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Subject: [std-proposals] Allow operators to have a default std::source_location argument
From: Joseph Malle (malle_at_[hidden])
Date: 2020-03-06 15:22:44


This proposal supersedes my previous one
(https://lists.isocpp.org/std-proposals/2020/02/1018.php). Thanks to
Arthur O'Dwyer for his comments in that thread and pointing me towards
this simpler proposal.

It is easy to capture the std::source_location of a function's call
site using a default argument (as shown in the example in
https://en.cppreference.com/w/cpp/utility/source_location). It is
much harder to capture the caller's info if the callee is an operator
because operators cannot have default arguments[1].

    struct S {};
    void foo(S, S, std::source_location loc =
std::source_location::current()); // OK
    void operator+(S, S, std::source_location loc =
std::source_location::current()); // Error

This limitation stems from the way operators use arguments to figure
out which argument is being overloaded. My previous proposal
attempted to fix this problem by allowing any default argument on any
operator, but that led to several confusing edge cases e.g.
operator++(int) vs. operator++(int n = 0).

This proposal is to allow a single default argument on any operator as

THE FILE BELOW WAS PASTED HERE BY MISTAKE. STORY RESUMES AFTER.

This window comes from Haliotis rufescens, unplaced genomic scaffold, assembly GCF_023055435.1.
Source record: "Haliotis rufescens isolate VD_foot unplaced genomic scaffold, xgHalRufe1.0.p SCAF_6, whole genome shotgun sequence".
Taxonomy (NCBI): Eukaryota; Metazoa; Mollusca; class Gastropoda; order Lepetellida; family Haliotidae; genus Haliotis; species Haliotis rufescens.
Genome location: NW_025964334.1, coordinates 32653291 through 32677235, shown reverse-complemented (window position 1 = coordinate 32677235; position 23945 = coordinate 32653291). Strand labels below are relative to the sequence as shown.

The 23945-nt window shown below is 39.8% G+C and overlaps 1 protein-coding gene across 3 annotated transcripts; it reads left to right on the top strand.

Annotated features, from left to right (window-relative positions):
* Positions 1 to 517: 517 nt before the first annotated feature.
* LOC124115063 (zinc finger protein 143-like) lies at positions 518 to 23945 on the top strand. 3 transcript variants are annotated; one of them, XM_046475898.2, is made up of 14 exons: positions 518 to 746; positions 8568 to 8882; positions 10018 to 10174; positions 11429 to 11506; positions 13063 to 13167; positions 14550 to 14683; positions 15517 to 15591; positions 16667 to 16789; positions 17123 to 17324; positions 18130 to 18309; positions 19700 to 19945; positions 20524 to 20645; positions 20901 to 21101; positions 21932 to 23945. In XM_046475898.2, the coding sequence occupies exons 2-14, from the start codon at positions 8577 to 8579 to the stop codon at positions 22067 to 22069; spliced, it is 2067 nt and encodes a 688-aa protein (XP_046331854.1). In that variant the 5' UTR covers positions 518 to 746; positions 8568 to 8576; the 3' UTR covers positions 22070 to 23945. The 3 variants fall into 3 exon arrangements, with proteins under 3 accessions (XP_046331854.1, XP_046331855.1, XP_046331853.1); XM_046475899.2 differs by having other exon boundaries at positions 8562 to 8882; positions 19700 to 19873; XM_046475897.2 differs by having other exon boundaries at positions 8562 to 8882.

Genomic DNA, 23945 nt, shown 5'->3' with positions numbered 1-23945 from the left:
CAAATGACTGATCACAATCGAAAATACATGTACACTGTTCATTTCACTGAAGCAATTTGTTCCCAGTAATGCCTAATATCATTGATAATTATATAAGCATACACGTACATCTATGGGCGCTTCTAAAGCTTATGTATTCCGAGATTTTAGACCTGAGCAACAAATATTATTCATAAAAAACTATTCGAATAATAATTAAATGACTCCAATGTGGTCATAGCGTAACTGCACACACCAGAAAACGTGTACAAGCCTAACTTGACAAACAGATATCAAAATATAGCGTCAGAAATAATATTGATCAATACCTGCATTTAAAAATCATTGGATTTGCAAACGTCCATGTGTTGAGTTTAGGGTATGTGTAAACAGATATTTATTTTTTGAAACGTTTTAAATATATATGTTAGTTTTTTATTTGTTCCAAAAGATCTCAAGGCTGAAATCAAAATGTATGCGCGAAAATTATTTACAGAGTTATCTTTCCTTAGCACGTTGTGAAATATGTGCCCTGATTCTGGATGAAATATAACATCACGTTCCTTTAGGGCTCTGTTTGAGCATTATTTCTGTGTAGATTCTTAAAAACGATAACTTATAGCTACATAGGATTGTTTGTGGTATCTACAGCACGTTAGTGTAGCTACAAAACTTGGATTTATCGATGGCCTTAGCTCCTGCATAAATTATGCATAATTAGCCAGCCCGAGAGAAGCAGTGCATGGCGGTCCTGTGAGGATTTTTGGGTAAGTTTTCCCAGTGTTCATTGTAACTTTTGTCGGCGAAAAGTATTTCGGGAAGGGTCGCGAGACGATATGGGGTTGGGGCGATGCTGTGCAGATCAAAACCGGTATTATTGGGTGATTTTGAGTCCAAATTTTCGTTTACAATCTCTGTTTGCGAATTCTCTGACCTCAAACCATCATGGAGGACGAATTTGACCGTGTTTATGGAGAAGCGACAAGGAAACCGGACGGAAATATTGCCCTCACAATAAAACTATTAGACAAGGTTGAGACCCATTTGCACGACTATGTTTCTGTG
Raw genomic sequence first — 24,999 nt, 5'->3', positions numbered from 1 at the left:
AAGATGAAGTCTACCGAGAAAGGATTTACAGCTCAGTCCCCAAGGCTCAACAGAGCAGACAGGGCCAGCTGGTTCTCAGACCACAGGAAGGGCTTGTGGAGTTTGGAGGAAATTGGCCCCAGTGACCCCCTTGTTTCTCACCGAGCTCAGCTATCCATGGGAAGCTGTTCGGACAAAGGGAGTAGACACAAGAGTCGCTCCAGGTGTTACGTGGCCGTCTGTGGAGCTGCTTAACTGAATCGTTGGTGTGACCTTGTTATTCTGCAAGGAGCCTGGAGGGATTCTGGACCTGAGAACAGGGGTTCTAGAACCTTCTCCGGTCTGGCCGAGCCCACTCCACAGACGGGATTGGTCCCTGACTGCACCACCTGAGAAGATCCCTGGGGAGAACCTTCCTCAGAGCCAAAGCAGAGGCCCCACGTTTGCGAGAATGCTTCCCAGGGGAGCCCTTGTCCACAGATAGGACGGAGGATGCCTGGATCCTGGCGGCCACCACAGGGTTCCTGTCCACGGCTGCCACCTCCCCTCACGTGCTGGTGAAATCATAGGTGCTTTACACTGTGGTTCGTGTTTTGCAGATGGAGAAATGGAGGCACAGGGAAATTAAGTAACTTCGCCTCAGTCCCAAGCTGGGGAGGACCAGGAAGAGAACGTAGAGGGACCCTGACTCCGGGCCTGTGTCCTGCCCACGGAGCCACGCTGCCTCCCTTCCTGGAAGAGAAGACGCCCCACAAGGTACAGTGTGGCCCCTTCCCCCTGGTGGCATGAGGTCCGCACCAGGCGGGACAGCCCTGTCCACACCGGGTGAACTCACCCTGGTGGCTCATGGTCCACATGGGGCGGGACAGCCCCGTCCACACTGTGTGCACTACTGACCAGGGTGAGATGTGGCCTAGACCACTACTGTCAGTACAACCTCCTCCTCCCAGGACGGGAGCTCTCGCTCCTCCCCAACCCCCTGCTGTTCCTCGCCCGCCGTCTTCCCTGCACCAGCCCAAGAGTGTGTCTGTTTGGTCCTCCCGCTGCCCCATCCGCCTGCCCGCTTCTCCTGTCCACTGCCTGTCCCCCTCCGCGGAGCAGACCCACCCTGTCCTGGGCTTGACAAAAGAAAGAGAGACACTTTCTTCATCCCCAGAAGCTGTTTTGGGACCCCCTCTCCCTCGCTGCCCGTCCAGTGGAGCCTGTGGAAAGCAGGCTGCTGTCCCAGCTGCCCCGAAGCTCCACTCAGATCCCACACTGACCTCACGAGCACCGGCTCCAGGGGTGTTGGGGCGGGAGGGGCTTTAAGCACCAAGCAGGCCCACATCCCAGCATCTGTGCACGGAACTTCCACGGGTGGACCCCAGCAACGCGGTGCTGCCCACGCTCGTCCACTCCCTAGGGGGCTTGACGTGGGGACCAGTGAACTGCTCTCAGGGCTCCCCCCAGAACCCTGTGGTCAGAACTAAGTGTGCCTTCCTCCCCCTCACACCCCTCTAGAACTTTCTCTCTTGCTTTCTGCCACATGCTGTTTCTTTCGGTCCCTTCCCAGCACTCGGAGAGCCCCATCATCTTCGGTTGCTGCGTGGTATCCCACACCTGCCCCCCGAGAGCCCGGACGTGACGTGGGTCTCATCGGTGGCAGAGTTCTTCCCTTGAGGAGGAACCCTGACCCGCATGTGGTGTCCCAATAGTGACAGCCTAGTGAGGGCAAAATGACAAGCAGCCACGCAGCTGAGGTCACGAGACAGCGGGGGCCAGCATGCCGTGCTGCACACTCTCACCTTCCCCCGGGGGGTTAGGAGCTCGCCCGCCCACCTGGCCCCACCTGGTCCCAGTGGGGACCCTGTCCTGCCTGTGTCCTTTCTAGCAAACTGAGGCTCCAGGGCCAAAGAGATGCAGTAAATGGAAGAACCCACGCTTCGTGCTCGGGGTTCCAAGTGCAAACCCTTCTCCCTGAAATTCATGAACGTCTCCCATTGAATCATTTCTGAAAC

long as it is a (possibly const and/or ref) std::source_location and
defaults to std::source_location::current().

So the following would be allowed:

    struct S {};
    void operator+(S, S, std::source_location loc =
std::source_location::current()); // should be OK
    S a, b;
    a + b; // source location is captured

A default source_location can be somewhat confusing if someone tries
to use source_location without a default argument:

struct S {
    // binary multiplication operator to multiply S and std::source_location
    void operator*(std::source_location loc);

    // unary dereference operator on S that captures a std::source_location
    void operator*(std::source_location loc = std::source_location::current());
};

I think it should be some sort of error/warning to declare both of
these (and therefore also an error to define both).

This change is backwards compatible since no existing code has default
arguments on operators. I believe it is also 'forwards compatible' in
that if C++ ever allows any default arguments on operators, then code
that uses a default source_location should be fine too.

Feedback welcome.

Joseph

[1] Much harder, but not impossible. You can force your operator's
arguments to implicitly convert via a constructor that captures the
source_location. This gets very ugly if your operator's arguments are
templated. Also, the source_location of an argument is not the same
as the location of the function. They could even be in different
files.


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